Next up, Dell reported that the W32.Spybot worm was found on replacement motherboards for four servers – the PowerEdge R310, PowerEdge R410, PowerEdge R510 and the PowerEdge T410PowerEdge R410. A limited number of the boards were sent out to customers, so Dell initiated a call campaign to notify affected users. The problem is that they never posted anything on their website, so customers were very cautious when they received unsolicited calls from non-technical Dell support reps. This makes one wonder, how did the worm get into the motherboard flash? Dell claims human error, and says that all infected boards at the factory have been dealt with and only clean boards are being shipped now.

And last but not least, the FBI shut down, a site that hosted over 70,000 blogs. According to the Foxnews report, the site contained links to material on terrorism, and had bomb making tutorials.

Here are some other top news stories from around the web:

Welcome to the future: Cloud-based WPA cracking is here
In 2008, I speculated about the future of distributed security cracking. That future has arrived, in the form of a $17 “cloud” based service provided through the efforts of a security researcher known as Moxie Marlinspike. It is effective against pre-shared key deployments of both WPA and WPA2 wireless networks.

DNS Hijack – How to Avoid Being a Victim
There are many ways DNS can be vulnerable, but there are also many ways enterprises can reinforce their DNS architecture to make it more resilient against both brute force attacks and fraud. Below, I’ve prescribed a just a few things that your organization can do to ensure that you have a better defense prepared for your DNS.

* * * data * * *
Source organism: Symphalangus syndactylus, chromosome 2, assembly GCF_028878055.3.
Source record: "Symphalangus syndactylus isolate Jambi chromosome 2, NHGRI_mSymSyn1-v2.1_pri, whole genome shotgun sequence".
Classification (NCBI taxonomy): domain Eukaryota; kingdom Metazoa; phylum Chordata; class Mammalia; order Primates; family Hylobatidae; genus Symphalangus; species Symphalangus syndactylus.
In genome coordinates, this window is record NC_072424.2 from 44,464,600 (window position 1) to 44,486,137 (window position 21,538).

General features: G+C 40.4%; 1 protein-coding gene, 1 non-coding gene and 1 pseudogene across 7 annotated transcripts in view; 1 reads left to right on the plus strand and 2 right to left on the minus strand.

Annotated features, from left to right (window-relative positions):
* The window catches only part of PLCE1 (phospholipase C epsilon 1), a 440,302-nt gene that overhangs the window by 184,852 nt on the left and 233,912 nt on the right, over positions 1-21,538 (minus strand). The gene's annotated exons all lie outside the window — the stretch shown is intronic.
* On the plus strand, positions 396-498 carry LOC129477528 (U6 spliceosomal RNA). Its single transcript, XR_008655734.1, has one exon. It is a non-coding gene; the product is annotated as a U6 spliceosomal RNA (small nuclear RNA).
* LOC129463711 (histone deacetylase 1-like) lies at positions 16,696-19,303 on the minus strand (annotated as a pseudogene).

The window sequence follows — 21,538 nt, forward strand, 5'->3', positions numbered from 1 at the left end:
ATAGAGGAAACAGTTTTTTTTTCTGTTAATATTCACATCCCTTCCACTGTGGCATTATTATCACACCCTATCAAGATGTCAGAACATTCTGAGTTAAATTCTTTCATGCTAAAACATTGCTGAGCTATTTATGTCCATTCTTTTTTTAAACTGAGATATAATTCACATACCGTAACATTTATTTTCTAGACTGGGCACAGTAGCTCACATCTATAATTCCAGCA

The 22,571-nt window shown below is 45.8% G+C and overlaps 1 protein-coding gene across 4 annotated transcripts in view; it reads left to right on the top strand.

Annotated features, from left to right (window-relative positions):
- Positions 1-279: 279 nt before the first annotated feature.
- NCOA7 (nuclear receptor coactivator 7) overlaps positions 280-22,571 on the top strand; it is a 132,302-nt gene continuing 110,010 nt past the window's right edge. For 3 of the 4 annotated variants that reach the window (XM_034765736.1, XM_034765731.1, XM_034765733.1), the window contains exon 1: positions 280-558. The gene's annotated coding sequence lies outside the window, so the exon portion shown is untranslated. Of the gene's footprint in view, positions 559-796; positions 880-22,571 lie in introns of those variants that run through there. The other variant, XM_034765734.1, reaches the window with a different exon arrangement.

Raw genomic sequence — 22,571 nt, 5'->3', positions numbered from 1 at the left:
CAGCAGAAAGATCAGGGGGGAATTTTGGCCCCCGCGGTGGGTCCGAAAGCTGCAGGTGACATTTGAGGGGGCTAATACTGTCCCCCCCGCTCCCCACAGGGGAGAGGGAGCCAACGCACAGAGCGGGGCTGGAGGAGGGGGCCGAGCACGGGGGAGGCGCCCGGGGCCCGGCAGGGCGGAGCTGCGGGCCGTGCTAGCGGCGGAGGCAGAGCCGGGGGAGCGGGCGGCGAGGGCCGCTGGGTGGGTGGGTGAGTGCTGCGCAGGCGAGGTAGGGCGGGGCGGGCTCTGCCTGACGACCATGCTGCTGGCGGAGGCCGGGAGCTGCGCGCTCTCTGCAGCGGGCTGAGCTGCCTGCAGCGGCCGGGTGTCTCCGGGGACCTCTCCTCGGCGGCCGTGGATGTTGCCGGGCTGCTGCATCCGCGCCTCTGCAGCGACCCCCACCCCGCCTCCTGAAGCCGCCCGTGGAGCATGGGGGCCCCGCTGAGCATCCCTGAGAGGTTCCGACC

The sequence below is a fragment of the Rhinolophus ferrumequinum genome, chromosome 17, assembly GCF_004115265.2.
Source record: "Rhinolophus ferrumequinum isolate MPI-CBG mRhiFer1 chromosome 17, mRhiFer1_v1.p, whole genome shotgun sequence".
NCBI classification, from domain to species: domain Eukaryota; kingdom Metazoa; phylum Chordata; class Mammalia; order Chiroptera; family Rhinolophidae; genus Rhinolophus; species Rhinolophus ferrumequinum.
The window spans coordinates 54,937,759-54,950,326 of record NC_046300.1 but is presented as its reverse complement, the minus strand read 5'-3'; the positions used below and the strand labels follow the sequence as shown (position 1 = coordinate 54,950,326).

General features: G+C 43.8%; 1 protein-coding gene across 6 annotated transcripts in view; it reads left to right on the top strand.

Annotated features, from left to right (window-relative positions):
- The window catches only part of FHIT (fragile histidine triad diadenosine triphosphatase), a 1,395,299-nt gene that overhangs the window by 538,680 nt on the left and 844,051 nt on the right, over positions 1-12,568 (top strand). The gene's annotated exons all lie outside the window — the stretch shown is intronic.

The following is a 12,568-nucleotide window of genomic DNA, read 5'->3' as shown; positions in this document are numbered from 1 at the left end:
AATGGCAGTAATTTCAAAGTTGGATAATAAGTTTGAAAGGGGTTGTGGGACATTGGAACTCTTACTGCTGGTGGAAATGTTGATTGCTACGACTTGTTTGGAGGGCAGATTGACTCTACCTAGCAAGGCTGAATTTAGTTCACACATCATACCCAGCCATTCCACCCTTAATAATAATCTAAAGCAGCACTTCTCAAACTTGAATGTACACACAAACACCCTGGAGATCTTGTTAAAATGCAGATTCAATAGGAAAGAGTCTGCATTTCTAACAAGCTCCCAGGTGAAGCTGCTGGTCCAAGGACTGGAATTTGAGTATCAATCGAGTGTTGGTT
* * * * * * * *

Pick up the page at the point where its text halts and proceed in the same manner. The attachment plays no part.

India and US planning to start Counter Attacks
India and the US signed a Counter Terrorism Initiative that includes steps to check financing of terror activities, joint probe in cases of bomb blasts besides cooperation in cyber and border security.

Could a single hacker crash a country’s network?
Harassing a handful of Web sites is one thing, but does one hacker have the technological wherewithal to bring down an entire country’s network? In a word: yes

7 Types of Hard CISSP Exam Questions and How To Approach Them
The first thing most people hear about the CISSP examination is how difficult or unfair the questions are. Although this may be a good warning, it does not begin to prepare you to do well on the exam itself. For some of the CISSP exam questions, just knowing the facts is not enough. These questions are referred to as “hard questions“. This paper examines seven types of hard questions you are likely to see on the CISSP examination and the best approaches for solving them.